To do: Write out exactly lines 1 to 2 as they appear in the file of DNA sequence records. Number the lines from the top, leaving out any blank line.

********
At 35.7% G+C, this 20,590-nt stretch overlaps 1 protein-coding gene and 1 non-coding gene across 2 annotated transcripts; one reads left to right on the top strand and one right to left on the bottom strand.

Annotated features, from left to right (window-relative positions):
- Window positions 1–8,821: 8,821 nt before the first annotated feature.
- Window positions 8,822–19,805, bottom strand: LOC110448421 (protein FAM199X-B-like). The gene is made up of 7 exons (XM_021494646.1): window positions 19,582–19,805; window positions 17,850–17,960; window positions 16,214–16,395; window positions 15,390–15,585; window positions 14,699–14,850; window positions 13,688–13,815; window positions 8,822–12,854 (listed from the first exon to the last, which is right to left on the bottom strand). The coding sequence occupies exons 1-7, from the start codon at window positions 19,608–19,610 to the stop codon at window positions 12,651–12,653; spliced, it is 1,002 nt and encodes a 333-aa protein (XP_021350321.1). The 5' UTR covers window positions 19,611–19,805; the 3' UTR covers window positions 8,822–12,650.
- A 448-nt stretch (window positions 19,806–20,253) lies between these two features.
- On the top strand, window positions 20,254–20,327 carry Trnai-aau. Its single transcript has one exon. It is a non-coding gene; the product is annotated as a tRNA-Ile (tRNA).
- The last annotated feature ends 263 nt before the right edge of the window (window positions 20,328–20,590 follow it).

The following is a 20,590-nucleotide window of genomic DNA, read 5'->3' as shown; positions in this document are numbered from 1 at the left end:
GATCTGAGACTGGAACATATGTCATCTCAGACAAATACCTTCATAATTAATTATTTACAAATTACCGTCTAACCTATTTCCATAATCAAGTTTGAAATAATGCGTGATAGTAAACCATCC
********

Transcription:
At 35.7% G+C, this 20,590-nt stretch overlaps 1 protein-coding gene and 1 non-coding gene across 2 annotated transcripts; one reads left to right on the top strand and one right to left on the bottom strand.

Annotated features, from left to right (window-relative positions):